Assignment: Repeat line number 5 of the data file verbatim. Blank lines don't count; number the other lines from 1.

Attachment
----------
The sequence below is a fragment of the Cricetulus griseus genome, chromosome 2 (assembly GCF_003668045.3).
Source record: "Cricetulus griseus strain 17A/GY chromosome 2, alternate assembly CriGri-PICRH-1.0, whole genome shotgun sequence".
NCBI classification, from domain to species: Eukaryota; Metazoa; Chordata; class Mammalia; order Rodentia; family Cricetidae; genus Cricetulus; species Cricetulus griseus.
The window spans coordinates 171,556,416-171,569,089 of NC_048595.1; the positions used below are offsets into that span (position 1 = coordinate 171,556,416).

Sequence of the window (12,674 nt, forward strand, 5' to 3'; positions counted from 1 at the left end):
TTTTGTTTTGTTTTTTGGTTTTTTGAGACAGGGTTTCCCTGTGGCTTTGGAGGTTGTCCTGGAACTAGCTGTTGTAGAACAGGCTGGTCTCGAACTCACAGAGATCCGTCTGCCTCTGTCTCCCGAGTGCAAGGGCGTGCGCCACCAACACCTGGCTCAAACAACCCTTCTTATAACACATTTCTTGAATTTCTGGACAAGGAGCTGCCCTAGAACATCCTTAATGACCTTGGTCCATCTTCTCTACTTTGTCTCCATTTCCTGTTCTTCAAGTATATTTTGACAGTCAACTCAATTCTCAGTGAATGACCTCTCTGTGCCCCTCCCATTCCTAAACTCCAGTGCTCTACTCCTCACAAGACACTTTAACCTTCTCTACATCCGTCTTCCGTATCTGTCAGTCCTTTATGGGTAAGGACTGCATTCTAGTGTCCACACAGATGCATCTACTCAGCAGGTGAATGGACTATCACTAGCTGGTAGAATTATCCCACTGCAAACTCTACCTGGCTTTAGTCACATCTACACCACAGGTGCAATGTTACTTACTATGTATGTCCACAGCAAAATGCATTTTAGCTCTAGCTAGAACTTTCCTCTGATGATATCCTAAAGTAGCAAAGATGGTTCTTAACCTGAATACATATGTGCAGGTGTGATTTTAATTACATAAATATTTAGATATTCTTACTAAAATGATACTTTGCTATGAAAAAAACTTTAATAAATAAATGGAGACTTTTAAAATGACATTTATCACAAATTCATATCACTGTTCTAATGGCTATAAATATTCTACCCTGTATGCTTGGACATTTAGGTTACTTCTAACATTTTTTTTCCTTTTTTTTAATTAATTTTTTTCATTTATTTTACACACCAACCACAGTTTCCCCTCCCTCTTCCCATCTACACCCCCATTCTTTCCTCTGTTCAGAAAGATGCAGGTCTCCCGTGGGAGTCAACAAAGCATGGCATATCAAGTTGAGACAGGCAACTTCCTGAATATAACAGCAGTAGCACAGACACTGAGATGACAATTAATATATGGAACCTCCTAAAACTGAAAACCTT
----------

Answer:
Sequence of the window (12,674 nt, forward strand, 5' to 3'; positions counted from 1 at the left end):